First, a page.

What can the TB3 do for me?
Let’s face it, with any type of camera gear, it’s all about what that gear does for you, how it helps you to create art, that’s why I love the TB3. After 4 months of use I’m still discovering cool new ways that this device can help me to create inspirational footage.
The TB3 has become an integral part of my creative process. For time lapse photography it’s just as essential as my camera. But even though the TB3 has earned it’s place among the time lapse Elite, that’s not all it does.
Can it do more than just time lapse photography?
Oh yes. While the TB3 was forged in the fires of the time lapse boom, it’s steadily evolved to add more and more skills to its bursting bag of tricks that aren’t just limited to time lapse shooting.
For Video Shooters
Cinematographers are starting to take notice of the TB3 because of its smooth, silent and repeatable moves. Set that TB3 up on a slider, program a push move with a pan and tilt and you’re now making films that look as if your camera is gliding through thin air.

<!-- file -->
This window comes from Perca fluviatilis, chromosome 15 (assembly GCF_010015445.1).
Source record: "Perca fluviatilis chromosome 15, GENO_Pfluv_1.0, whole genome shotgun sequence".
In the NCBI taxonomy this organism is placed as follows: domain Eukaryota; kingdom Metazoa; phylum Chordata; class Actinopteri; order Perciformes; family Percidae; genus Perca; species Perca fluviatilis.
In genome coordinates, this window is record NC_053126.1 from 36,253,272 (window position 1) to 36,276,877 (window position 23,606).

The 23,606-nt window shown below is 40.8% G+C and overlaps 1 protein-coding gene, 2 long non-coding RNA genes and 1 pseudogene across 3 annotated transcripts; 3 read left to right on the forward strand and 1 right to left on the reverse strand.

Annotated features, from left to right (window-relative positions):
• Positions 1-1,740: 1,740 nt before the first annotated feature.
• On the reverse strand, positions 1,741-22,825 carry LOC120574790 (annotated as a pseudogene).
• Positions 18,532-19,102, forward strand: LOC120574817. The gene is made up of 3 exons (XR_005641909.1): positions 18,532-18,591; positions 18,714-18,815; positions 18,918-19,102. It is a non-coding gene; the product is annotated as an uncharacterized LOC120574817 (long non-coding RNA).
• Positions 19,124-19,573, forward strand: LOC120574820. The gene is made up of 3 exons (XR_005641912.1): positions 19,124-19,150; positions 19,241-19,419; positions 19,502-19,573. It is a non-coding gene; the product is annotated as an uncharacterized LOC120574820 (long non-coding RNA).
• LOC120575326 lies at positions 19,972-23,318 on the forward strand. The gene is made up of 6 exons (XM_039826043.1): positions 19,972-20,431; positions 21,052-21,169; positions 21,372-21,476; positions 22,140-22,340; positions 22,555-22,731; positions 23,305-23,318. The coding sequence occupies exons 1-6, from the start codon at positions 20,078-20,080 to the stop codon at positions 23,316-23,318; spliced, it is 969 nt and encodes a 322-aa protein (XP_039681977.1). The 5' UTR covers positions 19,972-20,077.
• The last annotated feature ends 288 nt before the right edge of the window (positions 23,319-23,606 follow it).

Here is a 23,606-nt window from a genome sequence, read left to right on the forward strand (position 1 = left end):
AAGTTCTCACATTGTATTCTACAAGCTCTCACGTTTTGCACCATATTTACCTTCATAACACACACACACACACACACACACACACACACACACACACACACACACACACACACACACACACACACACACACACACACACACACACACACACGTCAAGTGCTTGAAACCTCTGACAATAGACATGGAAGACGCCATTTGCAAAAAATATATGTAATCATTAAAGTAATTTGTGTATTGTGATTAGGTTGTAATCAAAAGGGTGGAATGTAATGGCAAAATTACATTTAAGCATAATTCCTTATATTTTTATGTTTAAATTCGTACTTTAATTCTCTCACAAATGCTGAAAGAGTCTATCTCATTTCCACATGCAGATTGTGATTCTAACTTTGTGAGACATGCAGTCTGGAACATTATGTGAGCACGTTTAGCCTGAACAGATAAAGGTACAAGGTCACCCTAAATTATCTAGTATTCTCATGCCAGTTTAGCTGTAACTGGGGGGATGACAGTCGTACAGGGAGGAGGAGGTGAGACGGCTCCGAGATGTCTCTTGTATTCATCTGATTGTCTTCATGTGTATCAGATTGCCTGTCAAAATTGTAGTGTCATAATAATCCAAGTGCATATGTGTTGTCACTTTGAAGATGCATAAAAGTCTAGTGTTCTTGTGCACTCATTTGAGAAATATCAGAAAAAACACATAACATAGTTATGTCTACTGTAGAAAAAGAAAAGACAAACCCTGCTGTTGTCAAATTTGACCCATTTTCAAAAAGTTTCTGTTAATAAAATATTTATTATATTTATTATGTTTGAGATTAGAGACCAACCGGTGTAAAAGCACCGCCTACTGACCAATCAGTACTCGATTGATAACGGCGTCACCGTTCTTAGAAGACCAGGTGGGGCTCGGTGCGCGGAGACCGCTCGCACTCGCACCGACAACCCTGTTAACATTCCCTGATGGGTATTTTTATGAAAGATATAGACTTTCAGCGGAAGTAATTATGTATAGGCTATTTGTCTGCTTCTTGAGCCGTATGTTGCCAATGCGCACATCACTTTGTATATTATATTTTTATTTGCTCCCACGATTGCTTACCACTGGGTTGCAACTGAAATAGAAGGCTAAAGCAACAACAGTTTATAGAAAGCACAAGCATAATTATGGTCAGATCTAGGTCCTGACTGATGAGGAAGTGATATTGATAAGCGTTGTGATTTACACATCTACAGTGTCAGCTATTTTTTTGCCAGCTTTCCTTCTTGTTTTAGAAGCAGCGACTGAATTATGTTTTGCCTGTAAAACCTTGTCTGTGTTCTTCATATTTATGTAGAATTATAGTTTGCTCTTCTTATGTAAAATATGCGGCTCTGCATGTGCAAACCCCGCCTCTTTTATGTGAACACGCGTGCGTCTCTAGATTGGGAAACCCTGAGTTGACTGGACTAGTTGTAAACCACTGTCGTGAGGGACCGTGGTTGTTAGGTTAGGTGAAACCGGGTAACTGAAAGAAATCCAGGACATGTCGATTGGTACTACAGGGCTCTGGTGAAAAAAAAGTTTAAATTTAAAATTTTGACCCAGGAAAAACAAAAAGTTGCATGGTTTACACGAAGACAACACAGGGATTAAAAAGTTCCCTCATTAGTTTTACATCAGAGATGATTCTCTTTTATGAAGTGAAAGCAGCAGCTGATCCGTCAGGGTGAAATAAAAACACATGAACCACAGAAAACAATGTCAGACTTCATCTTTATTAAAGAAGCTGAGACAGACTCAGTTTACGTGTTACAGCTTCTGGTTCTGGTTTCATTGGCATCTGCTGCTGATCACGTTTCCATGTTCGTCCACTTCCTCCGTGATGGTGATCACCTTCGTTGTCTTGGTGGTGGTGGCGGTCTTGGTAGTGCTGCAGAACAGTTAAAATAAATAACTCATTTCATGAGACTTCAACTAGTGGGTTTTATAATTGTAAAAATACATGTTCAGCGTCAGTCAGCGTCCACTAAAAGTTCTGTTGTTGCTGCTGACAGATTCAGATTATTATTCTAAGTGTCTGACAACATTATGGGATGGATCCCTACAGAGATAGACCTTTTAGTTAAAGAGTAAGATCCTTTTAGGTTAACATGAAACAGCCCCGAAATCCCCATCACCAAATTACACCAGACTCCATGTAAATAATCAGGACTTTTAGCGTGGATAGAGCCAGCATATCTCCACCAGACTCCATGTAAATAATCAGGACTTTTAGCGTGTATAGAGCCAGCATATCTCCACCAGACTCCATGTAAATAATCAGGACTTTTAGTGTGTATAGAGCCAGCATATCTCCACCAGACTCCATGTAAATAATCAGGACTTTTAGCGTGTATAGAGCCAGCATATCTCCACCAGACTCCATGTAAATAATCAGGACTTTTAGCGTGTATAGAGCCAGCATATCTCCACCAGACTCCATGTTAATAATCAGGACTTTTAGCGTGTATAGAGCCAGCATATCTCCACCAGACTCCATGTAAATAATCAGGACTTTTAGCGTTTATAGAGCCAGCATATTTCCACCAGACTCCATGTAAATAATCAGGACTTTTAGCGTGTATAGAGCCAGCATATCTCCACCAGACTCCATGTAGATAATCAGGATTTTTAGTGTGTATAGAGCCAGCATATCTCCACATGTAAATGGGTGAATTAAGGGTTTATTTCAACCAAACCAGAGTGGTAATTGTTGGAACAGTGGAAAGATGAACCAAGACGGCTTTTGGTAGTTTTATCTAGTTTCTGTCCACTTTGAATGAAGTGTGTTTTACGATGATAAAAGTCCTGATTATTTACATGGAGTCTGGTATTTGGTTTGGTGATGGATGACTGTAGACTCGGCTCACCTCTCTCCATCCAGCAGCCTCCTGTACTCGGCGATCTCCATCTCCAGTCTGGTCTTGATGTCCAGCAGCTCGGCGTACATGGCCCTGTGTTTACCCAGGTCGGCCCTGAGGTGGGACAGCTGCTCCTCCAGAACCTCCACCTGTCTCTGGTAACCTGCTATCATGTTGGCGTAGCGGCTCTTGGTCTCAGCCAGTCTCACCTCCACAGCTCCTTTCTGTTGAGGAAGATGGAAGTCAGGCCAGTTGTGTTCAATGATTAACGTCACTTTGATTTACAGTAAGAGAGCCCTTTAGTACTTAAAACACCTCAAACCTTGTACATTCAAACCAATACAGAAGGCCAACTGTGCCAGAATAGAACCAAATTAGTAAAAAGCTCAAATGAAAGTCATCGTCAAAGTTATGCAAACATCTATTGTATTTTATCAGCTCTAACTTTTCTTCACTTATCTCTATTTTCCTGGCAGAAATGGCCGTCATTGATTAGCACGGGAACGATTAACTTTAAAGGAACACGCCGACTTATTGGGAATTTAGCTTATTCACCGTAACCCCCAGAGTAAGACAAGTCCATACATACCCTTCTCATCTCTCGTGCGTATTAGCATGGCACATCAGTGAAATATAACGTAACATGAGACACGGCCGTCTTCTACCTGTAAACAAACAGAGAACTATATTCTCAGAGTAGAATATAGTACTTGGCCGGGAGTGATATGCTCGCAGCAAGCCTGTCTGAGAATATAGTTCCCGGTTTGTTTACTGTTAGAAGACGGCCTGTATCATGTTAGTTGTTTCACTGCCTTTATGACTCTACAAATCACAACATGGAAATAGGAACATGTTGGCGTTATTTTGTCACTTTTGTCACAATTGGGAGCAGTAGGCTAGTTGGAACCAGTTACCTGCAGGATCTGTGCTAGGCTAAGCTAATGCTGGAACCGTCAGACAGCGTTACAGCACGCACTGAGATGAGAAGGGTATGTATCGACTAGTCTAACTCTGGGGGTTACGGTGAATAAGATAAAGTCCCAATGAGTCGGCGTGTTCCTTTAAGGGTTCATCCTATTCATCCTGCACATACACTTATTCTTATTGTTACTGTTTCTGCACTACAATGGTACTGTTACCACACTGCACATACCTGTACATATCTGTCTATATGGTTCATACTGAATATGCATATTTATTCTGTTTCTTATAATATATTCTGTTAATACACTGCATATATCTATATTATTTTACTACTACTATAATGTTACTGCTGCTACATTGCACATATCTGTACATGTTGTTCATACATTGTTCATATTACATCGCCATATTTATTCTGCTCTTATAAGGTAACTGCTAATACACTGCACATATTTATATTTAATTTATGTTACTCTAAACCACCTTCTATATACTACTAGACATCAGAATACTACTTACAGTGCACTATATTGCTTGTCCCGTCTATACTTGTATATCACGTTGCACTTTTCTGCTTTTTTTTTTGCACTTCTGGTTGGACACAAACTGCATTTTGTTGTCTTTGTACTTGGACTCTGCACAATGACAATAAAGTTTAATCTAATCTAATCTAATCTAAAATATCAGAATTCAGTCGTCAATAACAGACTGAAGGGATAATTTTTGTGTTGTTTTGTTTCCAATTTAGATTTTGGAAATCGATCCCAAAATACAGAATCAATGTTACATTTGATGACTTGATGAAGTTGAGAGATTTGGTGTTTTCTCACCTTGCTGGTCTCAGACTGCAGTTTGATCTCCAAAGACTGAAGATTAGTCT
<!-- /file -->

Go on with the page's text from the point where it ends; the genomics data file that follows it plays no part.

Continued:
If you’re already rocking high end cameras and lights, the TB3 on a slider can give you stunning smooth jib shots using a much smaller and more portable rig than you’re used to. For location shooting this is essential.
For landscape shooters making huge panoramic prints
If you want to take multi-gigapixel panoramas, the TB3 can handle that for you. Just use the joystick to program your start and end points and the TB3 will move your camera and trigger the shutter to nail the perfect pano. I’ve only used this feature a few times but the results are so much cleaner than doing this manually with a ball head.
When you consider that there are similarly priced tripod heads out there that ONLY do this one job, the TB3 starts to look like a very fairly priced Swiss Army Knife.